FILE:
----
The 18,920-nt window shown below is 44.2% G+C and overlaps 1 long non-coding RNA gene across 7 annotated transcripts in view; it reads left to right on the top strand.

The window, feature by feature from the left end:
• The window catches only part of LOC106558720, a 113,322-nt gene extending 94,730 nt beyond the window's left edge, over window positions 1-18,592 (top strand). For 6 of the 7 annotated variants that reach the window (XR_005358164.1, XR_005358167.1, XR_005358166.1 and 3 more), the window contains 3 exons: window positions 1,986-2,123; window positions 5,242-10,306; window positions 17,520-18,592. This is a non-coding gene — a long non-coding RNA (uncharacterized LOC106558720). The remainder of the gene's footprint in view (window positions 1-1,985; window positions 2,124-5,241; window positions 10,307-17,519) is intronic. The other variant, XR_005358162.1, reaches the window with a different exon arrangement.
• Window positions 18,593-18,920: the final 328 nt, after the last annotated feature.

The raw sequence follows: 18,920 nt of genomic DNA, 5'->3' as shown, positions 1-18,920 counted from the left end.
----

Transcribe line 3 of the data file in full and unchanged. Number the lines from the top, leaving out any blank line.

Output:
• The window catches only part of LOC106558720, a 113,322-nt gene extending 94,730 nt beyond the window's left edge, over window positions 1-18,592 (top strand). For 6 of the 7 annotated variants that reach the window (XR_005358164.1, XR_005358167.1, XR_005358166.1 and 3 more), the window contains 3 exons: window positions 1,986-2,123; window positions 5,242-10,306; window positions 17,520-18,592. This is a non-coding gene — a long non-coding RNA (uncharacterized LOC106558720). The remainder of the gene's footprint in view (window positions 1-1,985; window positions 2,124-5,241; window positions 10,307-17,519) is intronic. The other variant, XR_005358162.1, reaches the window with a different exon arrangement.